Monday, 4 February 2013

I think I might like it here!

Local birder Nick Watmough had very kindly offered to take me around a few of his local spots in Norwich and perhaps a little further afield depending on the weather and the birds.
I picked Nick up in nearby Eaton village on Sunday morning at 8.30am and first stop was the University of East Anglia (UEA) campus for a walk around the broad. We searched the playing fields briefly for an adult Caspian Gull that had been reported the previous day but the only large gulls present were Herrings. There was no sign of any Bramblings at the feeding stations but a nice Mealy Redpoll did make a quick appearance.
From there it was on to the Bawburgh area to check for American Wigeon and Great White Egret, here too we lucked out but consoled ourselves with a coffee break at The King's Head.
At this point Nick suggested we head east towards the coast stopping off en route at Ormesby's Little Broad where Smew could be possible. At Ormesby we met a local birder returning to his car who advised us that we were wasting our time, all that was out there was a male Goldeneye, a few Tufties and not much else. However he did give us some directions for a flock of Waxwings in Great Yarmouth. After a brief check of the broad we decided to go for the Waxwings.
The flock had been up to sixty-six strong in recent days but when we arrived it was down to just six. Its been a good Waxwing winter for me but I still haven't tired of them. We spent twenty minutes or so watching the small flock feeding on berries before we headed on to Great Yarmouth sea-front.

Waxwing, Great Yarmouth, Norfolk - 3rd February 2013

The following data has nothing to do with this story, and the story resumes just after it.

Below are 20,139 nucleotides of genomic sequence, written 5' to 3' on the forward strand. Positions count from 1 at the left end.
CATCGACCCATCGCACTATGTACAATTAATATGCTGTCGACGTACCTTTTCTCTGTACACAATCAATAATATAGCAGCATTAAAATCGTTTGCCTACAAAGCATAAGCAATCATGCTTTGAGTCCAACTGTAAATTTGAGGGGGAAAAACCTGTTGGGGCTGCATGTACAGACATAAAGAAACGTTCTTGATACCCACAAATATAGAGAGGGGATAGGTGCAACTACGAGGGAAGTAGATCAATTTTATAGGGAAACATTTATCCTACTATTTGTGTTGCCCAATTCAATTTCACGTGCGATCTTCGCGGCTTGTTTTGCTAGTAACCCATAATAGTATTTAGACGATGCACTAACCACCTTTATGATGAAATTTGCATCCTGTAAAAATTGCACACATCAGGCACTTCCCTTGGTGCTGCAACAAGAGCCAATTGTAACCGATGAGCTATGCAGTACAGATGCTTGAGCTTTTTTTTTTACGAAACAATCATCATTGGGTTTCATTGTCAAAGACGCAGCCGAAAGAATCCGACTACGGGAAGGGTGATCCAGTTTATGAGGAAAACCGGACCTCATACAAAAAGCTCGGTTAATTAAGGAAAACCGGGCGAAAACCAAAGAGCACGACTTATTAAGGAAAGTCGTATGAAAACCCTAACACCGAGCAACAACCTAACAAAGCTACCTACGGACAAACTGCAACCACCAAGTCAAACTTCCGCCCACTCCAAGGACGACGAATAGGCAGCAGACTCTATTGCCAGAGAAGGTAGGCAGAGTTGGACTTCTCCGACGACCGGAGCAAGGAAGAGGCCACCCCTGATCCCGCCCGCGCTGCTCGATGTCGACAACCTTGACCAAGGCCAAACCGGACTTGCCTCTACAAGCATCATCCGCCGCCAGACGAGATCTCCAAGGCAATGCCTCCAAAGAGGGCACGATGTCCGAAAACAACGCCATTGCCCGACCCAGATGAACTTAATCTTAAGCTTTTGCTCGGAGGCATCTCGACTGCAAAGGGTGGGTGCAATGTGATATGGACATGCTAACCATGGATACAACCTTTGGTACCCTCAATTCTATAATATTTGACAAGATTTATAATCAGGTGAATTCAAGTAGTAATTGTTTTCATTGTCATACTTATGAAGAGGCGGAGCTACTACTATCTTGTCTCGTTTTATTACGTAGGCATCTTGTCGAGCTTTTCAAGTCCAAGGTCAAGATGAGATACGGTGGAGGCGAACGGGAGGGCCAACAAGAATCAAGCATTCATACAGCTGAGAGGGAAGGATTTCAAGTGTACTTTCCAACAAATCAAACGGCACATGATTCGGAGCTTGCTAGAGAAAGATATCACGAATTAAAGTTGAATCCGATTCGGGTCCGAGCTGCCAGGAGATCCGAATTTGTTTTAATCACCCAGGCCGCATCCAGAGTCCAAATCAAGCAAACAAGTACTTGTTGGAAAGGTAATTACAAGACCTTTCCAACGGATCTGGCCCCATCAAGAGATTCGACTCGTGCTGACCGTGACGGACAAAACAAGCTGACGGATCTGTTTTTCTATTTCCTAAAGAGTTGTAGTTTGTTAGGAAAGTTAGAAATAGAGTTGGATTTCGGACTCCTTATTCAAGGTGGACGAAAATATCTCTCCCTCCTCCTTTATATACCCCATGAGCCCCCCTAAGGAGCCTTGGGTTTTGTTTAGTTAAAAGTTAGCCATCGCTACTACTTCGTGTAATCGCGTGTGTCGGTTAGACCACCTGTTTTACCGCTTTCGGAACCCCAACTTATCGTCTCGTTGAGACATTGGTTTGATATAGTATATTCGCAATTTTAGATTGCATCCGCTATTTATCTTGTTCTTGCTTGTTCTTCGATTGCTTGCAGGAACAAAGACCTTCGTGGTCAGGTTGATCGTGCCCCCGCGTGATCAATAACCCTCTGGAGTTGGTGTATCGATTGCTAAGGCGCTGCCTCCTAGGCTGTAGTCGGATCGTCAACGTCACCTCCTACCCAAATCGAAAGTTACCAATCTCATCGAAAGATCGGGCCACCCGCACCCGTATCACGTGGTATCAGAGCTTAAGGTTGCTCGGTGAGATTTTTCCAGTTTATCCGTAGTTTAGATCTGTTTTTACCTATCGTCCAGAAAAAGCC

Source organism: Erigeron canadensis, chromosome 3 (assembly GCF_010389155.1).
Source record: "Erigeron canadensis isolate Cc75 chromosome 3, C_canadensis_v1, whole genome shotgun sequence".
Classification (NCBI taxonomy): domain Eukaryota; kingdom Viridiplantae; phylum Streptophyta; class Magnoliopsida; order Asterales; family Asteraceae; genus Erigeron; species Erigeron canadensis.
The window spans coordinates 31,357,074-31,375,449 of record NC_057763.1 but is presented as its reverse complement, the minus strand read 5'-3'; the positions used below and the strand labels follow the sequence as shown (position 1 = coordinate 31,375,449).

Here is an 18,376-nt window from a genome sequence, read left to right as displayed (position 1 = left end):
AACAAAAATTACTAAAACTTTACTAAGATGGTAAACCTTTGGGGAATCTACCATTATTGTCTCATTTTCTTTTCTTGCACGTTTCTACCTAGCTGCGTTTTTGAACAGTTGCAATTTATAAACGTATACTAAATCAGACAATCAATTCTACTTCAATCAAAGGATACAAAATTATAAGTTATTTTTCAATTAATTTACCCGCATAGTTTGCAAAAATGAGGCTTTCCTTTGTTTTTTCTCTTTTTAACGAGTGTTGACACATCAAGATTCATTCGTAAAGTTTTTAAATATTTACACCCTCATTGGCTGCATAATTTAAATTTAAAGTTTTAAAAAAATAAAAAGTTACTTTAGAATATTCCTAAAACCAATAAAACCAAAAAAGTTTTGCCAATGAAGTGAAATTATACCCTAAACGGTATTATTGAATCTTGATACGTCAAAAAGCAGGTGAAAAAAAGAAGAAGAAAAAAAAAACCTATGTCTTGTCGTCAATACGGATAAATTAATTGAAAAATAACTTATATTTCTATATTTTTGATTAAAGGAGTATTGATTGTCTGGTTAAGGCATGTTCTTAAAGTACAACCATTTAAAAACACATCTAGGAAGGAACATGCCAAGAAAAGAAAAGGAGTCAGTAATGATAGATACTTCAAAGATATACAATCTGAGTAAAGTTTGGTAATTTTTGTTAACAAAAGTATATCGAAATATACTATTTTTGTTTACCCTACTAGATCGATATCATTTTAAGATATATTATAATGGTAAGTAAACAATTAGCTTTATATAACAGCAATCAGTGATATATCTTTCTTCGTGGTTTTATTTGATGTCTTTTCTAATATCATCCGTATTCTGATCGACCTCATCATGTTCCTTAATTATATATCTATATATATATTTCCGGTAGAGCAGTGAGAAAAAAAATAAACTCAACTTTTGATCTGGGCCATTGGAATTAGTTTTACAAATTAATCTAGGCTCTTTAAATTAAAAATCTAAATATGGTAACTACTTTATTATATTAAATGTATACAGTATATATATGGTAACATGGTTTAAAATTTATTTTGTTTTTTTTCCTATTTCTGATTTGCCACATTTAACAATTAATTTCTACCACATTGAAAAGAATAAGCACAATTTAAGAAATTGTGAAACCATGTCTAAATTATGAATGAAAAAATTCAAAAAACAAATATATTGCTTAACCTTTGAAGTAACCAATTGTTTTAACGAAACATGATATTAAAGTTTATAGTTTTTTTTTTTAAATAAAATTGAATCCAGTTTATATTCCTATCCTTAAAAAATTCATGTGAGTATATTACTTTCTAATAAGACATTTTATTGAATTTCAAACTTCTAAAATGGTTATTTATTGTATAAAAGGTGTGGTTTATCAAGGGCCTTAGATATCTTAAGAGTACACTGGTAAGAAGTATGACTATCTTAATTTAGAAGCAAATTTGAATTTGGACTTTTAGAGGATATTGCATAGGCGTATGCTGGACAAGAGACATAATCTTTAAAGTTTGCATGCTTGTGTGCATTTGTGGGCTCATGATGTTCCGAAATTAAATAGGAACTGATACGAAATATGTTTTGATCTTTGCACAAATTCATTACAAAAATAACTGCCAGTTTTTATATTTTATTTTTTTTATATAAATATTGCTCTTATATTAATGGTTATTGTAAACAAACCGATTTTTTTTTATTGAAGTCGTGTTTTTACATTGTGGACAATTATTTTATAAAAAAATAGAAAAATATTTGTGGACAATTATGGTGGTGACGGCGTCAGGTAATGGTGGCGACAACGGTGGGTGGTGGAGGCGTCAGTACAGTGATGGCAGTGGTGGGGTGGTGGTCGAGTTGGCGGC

At the sea-front we had come to specifically check out a flock of local Med Gulls. It was great having Nick with us as he directed us to precisely the correct car-park along the promenade. We roughly counted between twenty and thirty birds resting on the beach when we arrived.

Med Gulls squabble over the best perch at Great Yarmouth

We watched them for fifteen minutes or so while out at sea I picked up a small group of about twenty Common Scoter winging it across the surf.
The next spot was only a short distance up the coast. At Caister-on-sea a flock of Snow Buntings can regularly be found feeding on the beach. Again, with Nick's local expertise, we found the flock straight away. Approaching them was a little tricky and I preferred to let them be, the flock was flighty, mobile and restless so I took a few pictures at 700mm from a distance and let them go about their way. Nick counted forty-two birds which is twenty-one times more Snow Buntings than I've ever seen (work it out but its not a bird I've seen often).

Snow Bunting flock - Caister-on-sea, Norfolk

Nick and I watch the Snow Buntings at Caister beach

It may not look it in this next photo but P was fading fast so finding a cafe of some sort was becoming a priority.

Feed me now!

In the end, we stopped at McDonalds and while it mightn't have been P's first choice it filled the gap and kept us all going.
We decided to head back in the direction of Norwich and timed our return so we might see some owls hunting in the late afternoon gloom.
Somewhere on the way back out of Great Yarmouth Nick spotted a Barn Owl hunting on the edge of a field. We continued back towards Norwich before turning left off the A147 into Brundall, past the entrance to Strumpshaw fen RSPB and continued on in the direction of Buckenham marshes. I've forgotten the precise name of the place but at some stage we pulled up alongside a raised bank where several other birders had assembled to watch the owls hunt in the fields on the opposite side of the river. The light had gone as far a photos were concerned but we all had nice views of two Barn Owls and one Short-eared Owl hunting in gathering twilight.

Me happily watching some Barn Owls

It was now about five o'clock, we decided it was time to head home. We packed our gear away and headed back.
My sincere thanks to Nick for giving me a wonderful introduction to Norfolk and my immediate surrounds within Norwich. I'm looking forward to having him show me the migrant hot-spots come spring and autumn.

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